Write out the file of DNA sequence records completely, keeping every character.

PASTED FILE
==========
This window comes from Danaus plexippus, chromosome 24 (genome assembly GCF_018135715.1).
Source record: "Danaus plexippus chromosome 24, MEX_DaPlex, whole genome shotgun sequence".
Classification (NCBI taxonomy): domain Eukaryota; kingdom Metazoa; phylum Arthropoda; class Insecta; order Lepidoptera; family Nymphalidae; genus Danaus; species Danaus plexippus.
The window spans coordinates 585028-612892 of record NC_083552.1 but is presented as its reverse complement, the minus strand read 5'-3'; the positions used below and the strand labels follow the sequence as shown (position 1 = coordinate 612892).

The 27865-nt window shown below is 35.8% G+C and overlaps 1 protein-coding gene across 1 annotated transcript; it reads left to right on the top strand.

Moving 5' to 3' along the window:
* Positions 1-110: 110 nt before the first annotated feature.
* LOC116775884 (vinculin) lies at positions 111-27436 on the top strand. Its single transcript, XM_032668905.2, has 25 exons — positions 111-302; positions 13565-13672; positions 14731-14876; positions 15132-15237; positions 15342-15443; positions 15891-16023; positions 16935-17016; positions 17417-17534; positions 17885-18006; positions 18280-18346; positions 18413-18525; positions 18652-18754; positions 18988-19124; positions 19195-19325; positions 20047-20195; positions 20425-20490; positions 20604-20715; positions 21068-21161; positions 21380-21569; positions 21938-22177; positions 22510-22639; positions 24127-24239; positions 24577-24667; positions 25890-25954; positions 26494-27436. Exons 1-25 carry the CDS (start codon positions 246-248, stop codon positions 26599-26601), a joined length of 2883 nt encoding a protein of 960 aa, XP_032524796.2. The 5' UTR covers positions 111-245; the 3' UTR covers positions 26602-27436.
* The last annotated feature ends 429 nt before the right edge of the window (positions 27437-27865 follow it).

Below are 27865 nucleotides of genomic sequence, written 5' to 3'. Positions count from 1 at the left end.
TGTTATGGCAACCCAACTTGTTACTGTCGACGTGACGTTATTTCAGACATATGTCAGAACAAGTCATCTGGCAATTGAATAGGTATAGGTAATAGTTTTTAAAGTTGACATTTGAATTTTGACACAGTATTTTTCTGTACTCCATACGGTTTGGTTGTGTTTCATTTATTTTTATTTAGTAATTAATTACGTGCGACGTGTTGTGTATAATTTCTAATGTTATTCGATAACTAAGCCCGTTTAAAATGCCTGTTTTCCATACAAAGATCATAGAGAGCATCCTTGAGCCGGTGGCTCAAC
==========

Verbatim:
This window comes from Danaus plexippus, chromosome 24 (genome assembly GCF_018135715.1).
Source record: "Danaus plexippus chromosome 24, MEX_DaPlex, whole genome shotgun sequence".
Classification (NCBI taxonomy): domain Eukaryota; kingdom Metazoa; phylum Arthropoda; class Insecta; order Lepidoptera; family Nymphalidae; genus Danaus; species Danaus plexippus.
The window spans coordinates 585028-612892 of record NC_083552.1 but is presented as its reverse complement, the minus strand read 5'-3'; the positions used below and the strand labels follow the sequence as shown (position 1 = coordinate 612892).

The 27865-nt window shown below is 35.8% G+C and overlaps 1 protein-coding gene across 1 annotated transcript; it reads left to right on the top strand.

Moving 5' to 3' along the window:
* Positions 1-110: 110 nt before the first annotated feature.
* LOC116775884 (vinculin) lies at positions 111-27436 on the top strand. Its single transcript, XM_032668905.2, has 25 exons — positions 111-302; positions 13565-13672; positions 14731-14876; positions 15132-15237; positions 15342-15443; positions 15891-16023; positions 16935-17016; positions 17417-17534; positions 17885-18006; positions 18280-18346; positions 18413-18525; positions 18652-18754; positions 18988-19124; positions 19195-19325; positions 20047-20195; positions 20425-20490; positions 20604-20715; positions 21068-21161; positions 21380-21569; positions 21938-22177; positions 22510-22639; positions 24127-24239; positions 24577-24667; positions 25890-25954; positions 26494-27436. Exons 1-25 carry the CDS (start codon positions 246-248, stop codon positions 26599-26601), a joined length of 2883 nt encoding a protein of 960 aa, XP_032524796.2. The 5' UTR covers positions 111-245; the 3' UTR covers positions 26602-27436.
* The last annotated feature ends 429 nt before the right edge of the window (positions 27437-27865 follow it).

Below are 27865 nucleotides of genomic sequence, written 5' to 3'. Positions count from 1 at the left end.
TGTTATGGCAACCCAACTTGTTACTGTCGACGTGACGTTATTTCAGACATATGTCAGAACAAGTCATCTGGCAATTGAATAGGTATAGGTAATAGTTTTTAAAGTTGACATTTGAATTTTGACACAGTATTTTTCTGTACTCCATACGGTTTGGTTGTGTTTCATTTATTTTTATTTAGTAATTAATTACGTGCGACGTGTTGTGTATAATTTCTAATGTTATTCGATAACTAAGCCCGTTTAAAATGCCTGTTTTCCATACAAAGATCATAGAGAGCATCCTTGAGCCGGTGGCTCAAC